IFA call for overhaul of Farm Assist scheme
The number of farmers receiving Farm Assist has fallen by 25pc since 2012, despite the collapse in agricultural incomes over the last two years.
The IFA has blamed cuts to the scheme and tighter assessment criteria for the fall-off in farmer membership.
IFA president Joe Healy called on the Minister for Social Protection, Leo Varadkar, to reverse cuts in the number of farmers qualifying for Farm Assist in Budget 2017. He said changes to the assessment criteria for the scheme must also be reviewed.
"Farm Assist is a vitally important scheme for low income farm families, particularly in a year like 2016, where low product prices are causing a collapse in incomes and short-term cashflow support is vital on many farms," said Mr Healy.
Farm Assist acts as an income supplement for low income farm families, providing a top-up to bring them in line with social welfare thresholds.
"From Budget 2012, the income and child disregards in the Farm Assist means test were progressively abolished, meaning farm families are now in a worse position than those on similar low incomes, but in non-farming employment," Mr Healy pointed out.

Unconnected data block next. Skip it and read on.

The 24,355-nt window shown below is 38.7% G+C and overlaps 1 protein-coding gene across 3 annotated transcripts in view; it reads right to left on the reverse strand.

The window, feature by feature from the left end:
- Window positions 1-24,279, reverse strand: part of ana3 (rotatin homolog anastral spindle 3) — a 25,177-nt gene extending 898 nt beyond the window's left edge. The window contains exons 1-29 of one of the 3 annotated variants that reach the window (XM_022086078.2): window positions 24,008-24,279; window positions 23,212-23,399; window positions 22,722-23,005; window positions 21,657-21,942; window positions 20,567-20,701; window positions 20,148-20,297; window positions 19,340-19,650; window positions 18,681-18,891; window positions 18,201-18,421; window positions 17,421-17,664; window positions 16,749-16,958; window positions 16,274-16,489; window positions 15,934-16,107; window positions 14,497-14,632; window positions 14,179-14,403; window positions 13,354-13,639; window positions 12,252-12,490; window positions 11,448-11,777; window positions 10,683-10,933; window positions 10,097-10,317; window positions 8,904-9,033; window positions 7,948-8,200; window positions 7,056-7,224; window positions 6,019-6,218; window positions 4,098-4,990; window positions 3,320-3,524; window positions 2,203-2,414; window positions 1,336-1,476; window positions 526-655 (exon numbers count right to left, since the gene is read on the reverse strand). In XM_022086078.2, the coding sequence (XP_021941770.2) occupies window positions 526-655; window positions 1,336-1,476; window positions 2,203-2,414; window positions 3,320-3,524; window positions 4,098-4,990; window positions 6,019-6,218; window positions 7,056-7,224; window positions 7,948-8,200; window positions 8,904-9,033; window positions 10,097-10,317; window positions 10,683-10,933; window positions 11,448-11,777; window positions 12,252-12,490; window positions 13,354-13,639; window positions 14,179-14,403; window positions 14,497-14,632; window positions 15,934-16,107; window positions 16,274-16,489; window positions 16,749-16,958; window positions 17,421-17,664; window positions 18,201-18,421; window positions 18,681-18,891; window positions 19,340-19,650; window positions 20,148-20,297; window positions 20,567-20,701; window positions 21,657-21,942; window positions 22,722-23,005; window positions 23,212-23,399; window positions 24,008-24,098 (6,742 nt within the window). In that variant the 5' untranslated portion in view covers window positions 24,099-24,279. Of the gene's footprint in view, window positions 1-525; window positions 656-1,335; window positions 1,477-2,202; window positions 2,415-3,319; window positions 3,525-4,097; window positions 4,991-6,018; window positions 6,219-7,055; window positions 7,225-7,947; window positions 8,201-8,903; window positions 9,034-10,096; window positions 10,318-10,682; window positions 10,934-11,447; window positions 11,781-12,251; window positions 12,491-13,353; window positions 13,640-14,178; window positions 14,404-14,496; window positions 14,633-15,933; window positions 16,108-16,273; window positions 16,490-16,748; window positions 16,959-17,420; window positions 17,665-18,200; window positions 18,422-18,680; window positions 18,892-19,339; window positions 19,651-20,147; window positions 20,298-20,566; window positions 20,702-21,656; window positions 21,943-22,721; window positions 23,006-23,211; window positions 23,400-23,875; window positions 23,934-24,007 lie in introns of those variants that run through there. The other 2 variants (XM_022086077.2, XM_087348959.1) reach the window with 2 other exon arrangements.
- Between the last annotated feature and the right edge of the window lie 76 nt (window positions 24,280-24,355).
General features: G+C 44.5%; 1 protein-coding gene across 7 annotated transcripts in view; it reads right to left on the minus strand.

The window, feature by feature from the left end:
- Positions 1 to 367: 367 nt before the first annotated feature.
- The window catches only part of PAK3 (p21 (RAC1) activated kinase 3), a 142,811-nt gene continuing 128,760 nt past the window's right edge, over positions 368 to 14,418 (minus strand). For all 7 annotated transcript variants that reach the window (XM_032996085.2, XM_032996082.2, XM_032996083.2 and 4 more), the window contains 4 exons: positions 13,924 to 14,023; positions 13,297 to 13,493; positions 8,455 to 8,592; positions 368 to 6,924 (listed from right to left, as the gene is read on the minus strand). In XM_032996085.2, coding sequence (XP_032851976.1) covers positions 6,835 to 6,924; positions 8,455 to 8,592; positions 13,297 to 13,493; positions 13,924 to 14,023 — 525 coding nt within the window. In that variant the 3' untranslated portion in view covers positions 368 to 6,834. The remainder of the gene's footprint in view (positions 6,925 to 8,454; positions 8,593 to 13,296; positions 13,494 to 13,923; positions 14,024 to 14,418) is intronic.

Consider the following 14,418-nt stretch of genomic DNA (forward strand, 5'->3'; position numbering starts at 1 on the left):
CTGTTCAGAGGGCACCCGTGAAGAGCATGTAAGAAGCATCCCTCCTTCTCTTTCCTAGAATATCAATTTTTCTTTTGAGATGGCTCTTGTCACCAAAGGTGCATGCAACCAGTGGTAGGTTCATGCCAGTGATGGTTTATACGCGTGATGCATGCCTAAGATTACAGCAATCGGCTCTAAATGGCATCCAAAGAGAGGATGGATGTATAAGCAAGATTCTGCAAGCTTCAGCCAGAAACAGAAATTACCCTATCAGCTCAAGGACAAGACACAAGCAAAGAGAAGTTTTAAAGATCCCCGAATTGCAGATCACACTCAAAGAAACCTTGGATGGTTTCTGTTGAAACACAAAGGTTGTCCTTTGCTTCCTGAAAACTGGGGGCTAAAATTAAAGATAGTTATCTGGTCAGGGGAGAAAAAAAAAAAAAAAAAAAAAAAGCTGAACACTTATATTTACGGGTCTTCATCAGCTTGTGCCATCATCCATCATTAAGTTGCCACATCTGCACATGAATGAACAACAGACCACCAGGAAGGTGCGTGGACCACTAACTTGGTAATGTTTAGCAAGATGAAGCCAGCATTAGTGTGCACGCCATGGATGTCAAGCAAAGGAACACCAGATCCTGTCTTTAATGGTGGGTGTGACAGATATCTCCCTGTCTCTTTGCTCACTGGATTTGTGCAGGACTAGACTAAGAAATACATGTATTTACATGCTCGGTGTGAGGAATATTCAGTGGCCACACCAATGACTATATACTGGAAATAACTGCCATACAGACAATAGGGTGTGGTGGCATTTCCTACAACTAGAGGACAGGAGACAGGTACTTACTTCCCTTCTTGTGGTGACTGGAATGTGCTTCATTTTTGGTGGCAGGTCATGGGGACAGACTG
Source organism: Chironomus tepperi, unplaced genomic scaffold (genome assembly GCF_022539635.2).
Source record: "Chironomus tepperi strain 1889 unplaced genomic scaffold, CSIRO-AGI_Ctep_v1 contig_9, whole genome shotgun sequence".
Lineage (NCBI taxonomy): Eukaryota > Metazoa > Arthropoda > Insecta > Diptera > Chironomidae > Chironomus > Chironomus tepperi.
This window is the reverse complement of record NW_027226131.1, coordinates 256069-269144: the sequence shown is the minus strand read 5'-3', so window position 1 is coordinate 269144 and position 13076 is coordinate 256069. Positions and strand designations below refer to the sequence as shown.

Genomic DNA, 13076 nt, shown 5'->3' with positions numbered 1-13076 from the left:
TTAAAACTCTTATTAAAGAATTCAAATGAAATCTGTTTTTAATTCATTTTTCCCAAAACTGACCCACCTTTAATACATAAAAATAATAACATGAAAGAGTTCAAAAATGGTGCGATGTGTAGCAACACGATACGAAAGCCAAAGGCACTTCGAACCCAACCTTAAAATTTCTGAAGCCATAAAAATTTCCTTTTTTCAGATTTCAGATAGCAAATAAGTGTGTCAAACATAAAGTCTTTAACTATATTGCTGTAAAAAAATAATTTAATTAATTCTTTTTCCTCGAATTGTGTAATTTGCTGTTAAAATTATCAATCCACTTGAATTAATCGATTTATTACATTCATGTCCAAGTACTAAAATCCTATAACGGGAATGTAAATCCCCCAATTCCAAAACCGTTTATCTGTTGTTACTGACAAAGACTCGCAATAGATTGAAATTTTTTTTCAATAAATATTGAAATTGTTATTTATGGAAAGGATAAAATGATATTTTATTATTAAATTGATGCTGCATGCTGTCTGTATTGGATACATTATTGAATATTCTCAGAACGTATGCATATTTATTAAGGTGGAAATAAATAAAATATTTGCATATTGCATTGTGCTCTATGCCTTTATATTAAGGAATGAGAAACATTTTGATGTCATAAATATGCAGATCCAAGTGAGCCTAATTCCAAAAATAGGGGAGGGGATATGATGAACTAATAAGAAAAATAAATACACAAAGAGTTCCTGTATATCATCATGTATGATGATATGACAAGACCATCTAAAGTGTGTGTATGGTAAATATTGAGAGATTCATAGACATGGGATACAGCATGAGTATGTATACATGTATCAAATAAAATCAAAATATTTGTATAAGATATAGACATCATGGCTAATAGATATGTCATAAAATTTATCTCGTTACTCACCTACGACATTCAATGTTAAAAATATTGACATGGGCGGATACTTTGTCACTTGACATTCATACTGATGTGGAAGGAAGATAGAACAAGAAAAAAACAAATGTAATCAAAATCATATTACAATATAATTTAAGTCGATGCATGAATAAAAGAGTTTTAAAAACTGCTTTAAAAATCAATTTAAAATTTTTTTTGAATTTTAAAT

When the scheme was introduced in 1998, it was intended to allow farmers to continue in production, in a way similar to how the Family Income Supplement keeps people in employment.
However, Mr Healy argued this comparison was no longer valid, as due to the removal of income and child disregards, many farm families were now receiving a payment well below the level they would receive on Family Income Supplement.
The IFA submission to the review of Farm Assist calls for:
* the reintroduction of Farm Assist income and child disregards at 2011 levels;
* the Farm Assist means test to take account of volatility of farm incomes;
* an increase in the level at which a spouse's income impacts on the means assessment of the farmer's income to €400/week;
* consideration to be given to the exclusion of 10pc-15pc of direct payments from the means test in recognition of spending required to meet cross-compliance needs;
* a higher standardised rate of depreciation of 10pc to be applied to reflect the need for ongoing reinvestment on the farm;
* the means test in peripheral areas to reflect the severe disadvantage that farmers have in these areas, particularly in cases where farmers may be only marginally over the social welfare threshold.
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